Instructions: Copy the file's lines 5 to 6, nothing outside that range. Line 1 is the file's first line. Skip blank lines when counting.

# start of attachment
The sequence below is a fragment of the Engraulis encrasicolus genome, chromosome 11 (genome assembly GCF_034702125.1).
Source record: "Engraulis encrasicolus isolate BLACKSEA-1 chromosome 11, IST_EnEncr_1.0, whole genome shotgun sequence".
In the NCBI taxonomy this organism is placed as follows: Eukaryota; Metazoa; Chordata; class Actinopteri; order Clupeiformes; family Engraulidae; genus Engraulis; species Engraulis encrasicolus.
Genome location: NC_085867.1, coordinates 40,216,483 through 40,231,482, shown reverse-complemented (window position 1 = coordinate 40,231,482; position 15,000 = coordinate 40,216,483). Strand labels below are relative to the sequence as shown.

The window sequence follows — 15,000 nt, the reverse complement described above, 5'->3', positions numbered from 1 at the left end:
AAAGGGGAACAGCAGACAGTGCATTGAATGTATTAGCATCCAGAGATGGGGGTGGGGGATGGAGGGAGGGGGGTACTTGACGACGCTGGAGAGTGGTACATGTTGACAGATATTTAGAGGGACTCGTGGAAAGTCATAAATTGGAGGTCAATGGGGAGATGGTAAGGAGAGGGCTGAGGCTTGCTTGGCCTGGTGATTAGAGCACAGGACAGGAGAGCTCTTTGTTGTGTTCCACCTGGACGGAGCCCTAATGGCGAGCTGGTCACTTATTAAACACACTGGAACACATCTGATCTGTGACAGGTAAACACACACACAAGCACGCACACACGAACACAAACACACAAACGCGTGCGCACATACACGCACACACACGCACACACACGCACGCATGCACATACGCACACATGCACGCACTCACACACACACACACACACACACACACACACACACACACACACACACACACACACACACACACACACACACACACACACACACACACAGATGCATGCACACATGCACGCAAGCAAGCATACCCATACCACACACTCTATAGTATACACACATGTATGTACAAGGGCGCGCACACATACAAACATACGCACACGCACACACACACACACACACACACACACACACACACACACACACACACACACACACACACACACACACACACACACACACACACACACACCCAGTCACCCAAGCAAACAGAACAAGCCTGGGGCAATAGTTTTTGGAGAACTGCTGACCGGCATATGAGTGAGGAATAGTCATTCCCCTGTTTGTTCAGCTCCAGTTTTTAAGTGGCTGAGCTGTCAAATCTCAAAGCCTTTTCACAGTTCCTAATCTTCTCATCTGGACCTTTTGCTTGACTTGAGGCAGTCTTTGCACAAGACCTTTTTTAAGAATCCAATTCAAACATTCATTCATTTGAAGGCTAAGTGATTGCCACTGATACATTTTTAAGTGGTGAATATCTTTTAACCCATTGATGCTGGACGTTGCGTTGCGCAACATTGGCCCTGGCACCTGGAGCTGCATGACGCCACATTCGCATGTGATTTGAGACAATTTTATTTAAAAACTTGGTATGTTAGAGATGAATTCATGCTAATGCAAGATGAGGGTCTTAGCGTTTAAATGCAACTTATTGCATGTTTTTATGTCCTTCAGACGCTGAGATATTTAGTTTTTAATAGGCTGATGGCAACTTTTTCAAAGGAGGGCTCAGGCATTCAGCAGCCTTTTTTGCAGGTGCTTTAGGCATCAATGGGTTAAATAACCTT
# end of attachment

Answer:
The window sequence follows — 15,000 nt, the reverse complement described above, 5'->3', positions numbered from 1 at the left end:
AAAGGGGAACAGCAGACAGTGCATTGAATGTATTAGCATCCAGAGATGGGGGTGGGGGATGGAGGGAGGGGGGTACTTGACGACGCTGGAGAGTGGTACATGTTGACAGATATTTAGAGGGACTCGTGGAAAGTCATAAATTGGAGGTCAATGGGGAGATGGTAAGGAGAGGGCTGAGGCTTGCTTGGCCTGGTGATTAGAGCACAGGACAGGAGAGCTCTTTGTTGTGTTCCACCTGGACGGAGCCCTAATGGCGAGCTGGTCACTTATTAAACACACTGGAACACATCTGATCTGTGACAGGTAAACACACACACAAGCACGCACACACGAACACAAACACACAAACGCGTGCGCACATACACGCACACACACGCACACACACGCACGCATGCACATACGCACACATGCACGCACTCACACACACACACACACACACACACACACACACACACACACACACACACACACACACACACACACACACACACACACACACACACACAGATGCATGCACACATGCACGCAAGCAAGCATACCCATACCACACACTCTATAGTATACACACATGTATGTACAAGGGCGCGCACACATACAAACATACGCACACGCACACACACACACACACACACACACACACACACACACACACACACACACACACACACACACACACACACACACACACACACACACACACCCAGTCACCCAAGCAAACAGAACAAGCCTGGGGCAATAGTTTTTGGAGAACTGCTGACCGGCATATGAGTGAGGAATAGTCATTCCCCTGTTTGTTCAGCTCCAGTTTTTAAGTGGCTGAGCTGTCAAATCTCAAAGCCTTTTCACAGTTCCTAATCTTCTCATCTGGACCTTTTGCTTGACTTGAGGCAGTCTTTGCACAAGACCTTTTTTAAGAATCCAATTCAAACATTCATTCATTTGAAGGCTAAGTGATTGCCACTGATACATTTTTAAGTGGTGAATATCTTTTAACCCATTGATGCTGGACGTTGCGTTGCGCAACATTGGCCCTGGCACCTGGAGCTGCATGACGCCACATTCGCATGTGATTTGAGACAATTTTATTTAAAAACTTGGTATGTTAGAGATGAATTCATGCTAATGCAAGATGAGGGTCTTAGCGTTTAAATGCAACTTATTGCATGTTTTTATGTCCTTCAGACGCTGAGATATTTAGTTTTTAATAGGCTGATGGCAACTTTTTCAAAGGAGGGCTCAGGCATTCAGCAGCCTTTTTTGCAGGTGCTTTAGGCATCAATGGGTTAAATAACCTT